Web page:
After many false positives released to the media, we now seem to know that only one high-profile college player tested positive for smoking marijuana at the NFL Scouting Combine. Florida wide receiver Percy Harvin had weed in his system, according to FoxSports.com, and that will cost him several million dollars as he slides down the draft board.
The perception is that teams don't want to have a known pot smoker like Harvin on their team, but the reality is quite different. NFL personnel executives live in the real world, and they know that there are productive players on their teams who smoke pot or use other illegal narcotics. The problem for teams is a player who smokes pot when he knows he's about to get tested for using it. That's because, as Mike Florio of ProFootballTalk.com puts it, he could become the next Ricky Williams and have his career sidetracked by numerous suspensions.
If he can't stop for a combine test, he probably won't stop for a league test and that leads to suspensions, which reflect badly on the team and, particularly, the general manager who selected the player. So they test for it, and every year we get to tutt-tutt about the players who can't stay off the green long enough to earn some.
What about the players who drink to excess, though? Anyone who has been on a college campus is familiar with that hardy pastime, a pastime which nobody takes particularly seriously and is totally legal. Booze leads to a lot more ugly situations than pot, though. Ask Leonard Little and Donte Stallworth, or better yet ask the families of the people they killed while driving drunk. Pacman Jones and Plaxico Burress were out drinking when they ran afoul of the league and the law and many of the items that make up the NFL's enormous police blotter were fueled by alcohol.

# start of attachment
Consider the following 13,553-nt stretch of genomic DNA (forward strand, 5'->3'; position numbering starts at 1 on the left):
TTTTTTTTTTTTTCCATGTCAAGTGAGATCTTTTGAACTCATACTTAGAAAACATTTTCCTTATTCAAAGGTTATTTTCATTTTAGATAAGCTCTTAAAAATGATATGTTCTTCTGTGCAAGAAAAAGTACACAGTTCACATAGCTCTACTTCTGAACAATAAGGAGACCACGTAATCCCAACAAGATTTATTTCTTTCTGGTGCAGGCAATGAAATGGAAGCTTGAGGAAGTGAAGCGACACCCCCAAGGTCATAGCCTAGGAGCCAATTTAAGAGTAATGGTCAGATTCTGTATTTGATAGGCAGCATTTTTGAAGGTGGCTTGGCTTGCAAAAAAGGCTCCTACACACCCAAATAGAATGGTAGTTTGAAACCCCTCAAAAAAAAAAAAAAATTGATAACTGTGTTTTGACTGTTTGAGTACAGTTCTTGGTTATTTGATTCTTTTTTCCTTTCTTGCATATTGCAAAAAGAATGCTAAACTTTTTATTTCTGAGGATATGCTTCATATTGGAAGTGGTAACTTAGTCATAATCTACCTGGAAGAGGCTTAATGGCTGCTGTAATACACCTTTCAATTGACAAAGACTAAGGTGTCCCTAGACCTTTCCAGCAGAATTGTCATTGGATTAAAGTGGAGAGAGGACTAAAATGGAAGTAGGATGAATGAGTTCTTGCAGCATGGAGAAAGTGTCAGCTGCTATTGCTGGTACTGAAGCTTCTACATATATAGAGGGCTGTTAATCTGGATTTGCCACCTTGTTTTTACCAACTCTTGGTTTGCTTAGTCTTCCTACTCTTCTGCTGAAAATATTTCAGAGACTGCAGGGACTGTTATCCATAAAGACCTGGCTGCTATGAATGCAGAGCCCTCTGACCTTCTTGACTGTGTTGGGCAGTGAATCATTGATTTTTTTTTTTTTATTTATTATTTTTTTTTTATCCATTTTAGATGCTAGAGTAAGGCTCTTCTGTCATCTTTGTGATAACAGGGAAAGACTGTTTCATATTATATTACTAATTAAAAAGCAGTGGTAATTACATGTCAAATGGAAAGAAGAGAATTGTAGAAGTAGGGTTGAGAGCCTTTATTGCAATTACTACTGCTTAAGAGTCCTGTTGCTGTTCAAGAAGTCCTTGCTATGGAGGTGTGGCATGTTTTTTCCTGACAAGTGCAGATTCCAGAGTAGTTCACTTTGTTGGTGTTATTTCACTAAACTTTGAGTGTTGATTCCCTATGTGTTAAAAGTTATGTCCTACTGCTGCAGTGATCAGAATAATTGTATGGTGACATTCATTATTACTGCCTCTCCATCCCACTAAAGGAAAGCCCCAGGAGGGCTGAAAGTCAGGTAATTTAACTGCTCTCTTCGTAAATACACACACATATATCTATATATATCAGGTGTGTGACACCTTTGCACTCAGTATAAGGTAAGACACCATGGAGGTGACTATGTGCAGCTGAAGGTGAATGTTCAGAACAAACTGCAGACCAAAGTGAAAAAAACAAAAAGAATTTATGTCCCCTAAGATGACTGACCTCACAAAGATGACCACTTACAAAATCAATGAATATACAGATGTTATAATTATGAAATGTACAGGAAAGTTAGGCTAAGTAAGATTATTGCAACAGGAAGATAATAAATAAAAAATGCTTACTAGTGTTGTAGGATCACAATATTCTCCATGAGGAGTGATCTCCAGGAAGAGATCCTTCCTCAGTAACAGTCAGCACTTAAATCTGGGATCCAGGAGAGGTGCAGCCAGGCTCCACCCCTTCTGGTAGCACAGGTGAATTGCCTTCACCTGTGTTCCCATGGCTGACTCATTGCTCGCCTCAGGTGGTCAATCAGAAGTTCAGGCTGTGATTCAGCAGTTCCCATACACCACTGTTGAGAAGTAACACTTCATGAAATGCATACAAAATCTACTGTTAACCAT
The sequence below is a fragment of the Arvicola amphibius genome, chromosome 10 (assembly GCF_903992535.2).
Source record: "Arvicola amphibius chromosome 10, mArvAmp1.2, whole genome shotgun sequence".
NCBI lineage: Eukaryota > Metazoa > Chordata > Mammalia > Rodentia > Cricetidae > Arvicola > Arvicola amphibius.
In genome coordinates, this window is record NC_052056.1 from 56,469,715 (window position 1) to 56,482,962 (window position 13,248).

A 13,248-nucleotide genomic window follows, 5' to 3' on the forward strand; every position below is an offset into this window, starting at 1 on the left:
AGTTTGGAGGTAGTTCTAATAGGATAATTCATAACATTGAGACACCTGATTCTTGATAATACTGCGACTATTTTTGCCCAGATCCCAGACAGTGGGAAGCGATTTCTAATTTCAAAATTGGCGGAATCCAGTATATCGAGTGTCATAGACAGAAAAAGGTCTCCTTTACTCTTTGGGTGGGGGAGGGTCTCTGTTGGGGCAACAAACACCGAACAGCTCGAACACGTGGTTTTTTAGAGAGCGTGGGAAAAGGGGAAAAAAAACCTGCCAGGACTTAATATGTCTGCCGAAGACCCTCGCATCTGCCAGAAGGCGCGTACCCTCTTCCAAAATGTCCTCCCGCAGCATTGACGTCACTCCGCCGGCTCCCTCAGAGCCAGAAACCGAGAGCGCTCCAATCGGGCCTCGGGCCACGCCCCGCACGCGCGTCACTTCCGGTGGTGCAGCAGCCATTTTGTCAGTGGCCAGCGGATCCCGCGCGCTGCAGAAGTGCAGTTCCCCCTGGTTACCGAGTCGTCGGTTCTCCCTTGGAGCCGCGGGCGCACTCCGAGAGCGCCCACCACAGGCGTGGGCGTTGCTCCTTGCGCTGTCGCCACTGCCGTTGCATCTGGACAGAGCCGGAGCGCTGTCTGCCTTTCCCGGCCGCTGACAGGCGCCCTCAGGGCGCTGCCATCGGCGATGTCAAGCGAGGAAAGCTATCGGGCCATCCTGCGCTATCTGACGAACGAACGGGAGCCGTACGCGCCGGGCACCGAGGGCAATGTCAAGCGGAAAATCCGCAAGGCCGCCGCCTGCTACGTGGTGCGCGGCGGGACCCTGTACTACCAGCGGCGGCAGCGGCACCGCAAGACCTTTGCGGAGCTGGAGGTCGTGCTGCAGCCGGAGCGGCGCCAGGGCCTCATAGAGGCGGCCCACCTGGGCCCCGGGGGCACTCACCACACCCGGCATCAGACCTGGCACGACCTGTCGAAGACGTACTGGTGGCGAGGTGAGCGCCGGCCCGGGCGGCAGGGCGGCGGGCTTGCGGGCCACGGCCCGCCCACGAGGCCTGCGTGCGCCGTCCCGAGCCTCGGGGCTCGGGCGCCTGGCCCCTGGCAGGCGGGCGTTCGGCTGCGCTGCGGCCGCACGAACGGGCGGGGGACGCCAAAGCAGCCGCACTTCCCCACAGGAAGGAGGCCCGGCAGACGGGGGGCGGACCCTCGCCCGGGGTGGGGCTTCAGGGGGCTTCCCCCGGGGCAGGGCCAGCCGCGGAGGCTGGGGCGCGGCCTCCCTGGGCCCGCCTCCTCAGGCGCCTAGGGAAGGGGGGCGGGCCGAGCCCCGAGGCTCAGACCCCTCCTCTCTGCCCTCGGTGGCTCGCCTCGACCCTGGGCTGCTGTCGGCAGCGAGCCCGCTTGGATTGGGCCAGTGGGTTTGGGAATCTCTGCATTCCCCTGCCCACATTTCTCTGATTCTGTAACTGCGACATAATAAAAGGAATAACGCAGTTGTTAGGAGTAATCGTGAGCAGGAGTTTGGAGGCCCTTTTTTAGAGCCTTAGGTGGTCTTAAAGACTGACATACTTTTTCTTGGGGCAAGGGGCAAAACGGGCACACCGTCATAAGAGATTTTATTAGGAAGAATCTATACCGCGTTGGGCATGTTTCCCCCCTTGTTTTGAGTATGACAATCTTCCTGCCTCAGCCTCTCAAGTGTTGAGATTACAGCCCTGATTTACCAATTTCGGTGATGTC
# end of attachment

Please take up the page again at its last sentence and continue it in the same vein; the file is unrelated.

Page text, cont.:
Any player who tests positive at the combine is stupid, plain and simple, but the idea that you're rooting out all the character red flags by testing for pot is just as stupid.
Josh Alper is a writer living in New York City and is a contributor to FanHouse.com and ProFootballTalk.com in addition to his duties for NBCNewYork.com.